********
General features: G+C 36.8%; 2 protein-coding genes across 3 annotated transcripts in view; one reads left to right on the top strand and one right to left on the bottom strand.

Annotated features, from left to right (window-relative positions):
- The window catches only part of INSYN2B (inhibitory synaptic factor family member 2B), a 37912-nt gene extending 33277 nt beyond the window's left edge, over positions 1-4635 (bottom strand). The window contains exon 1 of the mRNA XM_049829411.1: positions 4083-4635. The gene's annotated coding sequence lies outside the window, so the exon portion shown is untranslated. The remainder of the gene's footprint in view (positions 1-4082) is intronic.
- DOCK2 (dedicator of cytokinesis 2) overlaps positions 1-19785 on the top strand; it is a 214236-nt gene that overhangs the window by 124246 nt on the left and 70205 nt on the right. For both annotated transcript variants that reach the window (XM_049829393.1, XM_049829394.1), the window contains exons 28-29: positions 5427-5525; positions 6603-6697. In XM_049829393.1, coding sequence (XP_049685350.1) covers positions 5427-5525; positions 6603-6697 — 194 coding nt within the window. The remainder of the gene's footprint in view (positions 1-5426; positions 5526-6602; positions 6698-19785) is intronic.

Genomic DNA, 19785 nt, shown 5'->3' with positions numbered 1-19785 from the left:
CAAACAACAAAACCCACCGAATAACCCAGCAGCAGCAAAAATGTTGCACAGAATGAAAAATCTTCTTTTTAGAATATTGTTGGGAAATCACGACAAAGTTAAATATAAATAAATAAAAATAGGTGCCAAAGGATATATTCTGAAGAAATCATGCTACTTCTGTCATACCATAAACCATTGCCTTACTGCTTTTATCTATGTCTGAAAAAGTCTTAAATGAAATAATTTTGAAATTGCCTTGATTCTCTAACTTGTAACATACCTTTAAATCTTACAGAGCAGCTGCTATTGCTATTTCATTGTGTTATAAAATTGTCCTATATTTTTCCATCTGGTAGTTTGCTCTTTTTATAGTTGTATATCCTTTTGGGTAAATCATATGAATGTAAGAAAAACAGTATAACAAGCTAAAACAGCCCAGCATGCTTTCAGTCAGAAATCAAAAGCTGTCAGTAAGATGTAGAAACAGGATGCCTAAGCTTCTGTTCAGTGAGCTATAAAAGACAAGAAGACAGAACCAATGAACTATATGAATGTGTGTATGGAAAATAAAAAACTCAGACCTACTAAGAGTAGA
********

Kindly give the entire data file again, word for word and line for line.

General features: G+C 36.8%; 2 protein-coding genes across 3 annotated transcripts in view; one reads left to right on the top strand and one right to left on the bottom strand.

Annotated features, from left to right (window-relative positions):
- The window catches only part of INSYN2B (inhibitory synaptic factor family member 2B), a 37912-nt gene extending 33277 nt beyond the window's left edge, over positions 1-4635 (bottom strand). The window contains exon 1 of the mRNA XM_049829411.1: positions 4083-4635. The gene's annotated coding sequence lies outside the window, so the exon portion shown is untranslated. The remainder of the gene's footprint in view (positions 1-4082) is intronic.
- DOCK2 (dedicator of cytokinesis 2) overlaps positions 1-19785 on the top strand; it is a 214236-nt gene that overhangs the window by 124246 nt on the left and 70205 nt on the right. For both annotated transcript variants that reach the window (XM_049829393.1, XM_049829394.1), the window contains exons 28-29: positions 5427-5525; positions 6603-6697. In XM_049829393.1, coding sequence (XP_049685350.1) covers positions 5427-5525; positions 6603-6697 — 194 coding nt within the window. The remainder of the gene's footprint in view (positions 1-5426; positions 5526-6602; positions 6698-19785) is intronic.

Genomic DNA, 19785 nt, shown 5'->3' with positions numbered 1-19785 from the left:
CAAACAACAAAACCCACCGAATAACCCAGCAGCAGCAAAAATGTTGCACAGAATGAAAAATCTTCTTTTTAGAATATTGTTGGGAAATCACGACAAAGTTAAATATAAATAAATAAAAATAGGTGCCAAAGGATATATTCTGAAGAAATCATGCTACTTCTGTCATACCATAAACCATTGCCTTACTGCTTTTATCTATGTCTGAAAAAGTCTTAAATGAAATAATTTTGAAATTGCCTTGATTCTCTAACTTGTAACATACCTTTAAATCTTACAGAGCAGCTGCTATTGCTATTTCATTGTGTTATAAAATTGTCCTATATTTTTCCATCTGGTAGTTTGCTCTTTTTATAGTTGTATATCCTTTTGGGTAAATCATATGAATGTAAGAAAAACAGTATAACAAGCTAAAACAGCCCAGCATGCTTTCAGTCAGAAATCAAAAGCTGTCAGTAAGATGTAGAAACAGGATGCCTAAGCTTCTGTTCAGTGAGCTATAAAAGACAAGAAGACAGAACCAATGAACTATATGAATGTGTGTATGGAAAATAAAAAACTCAGACCTACTAAGAGTAGA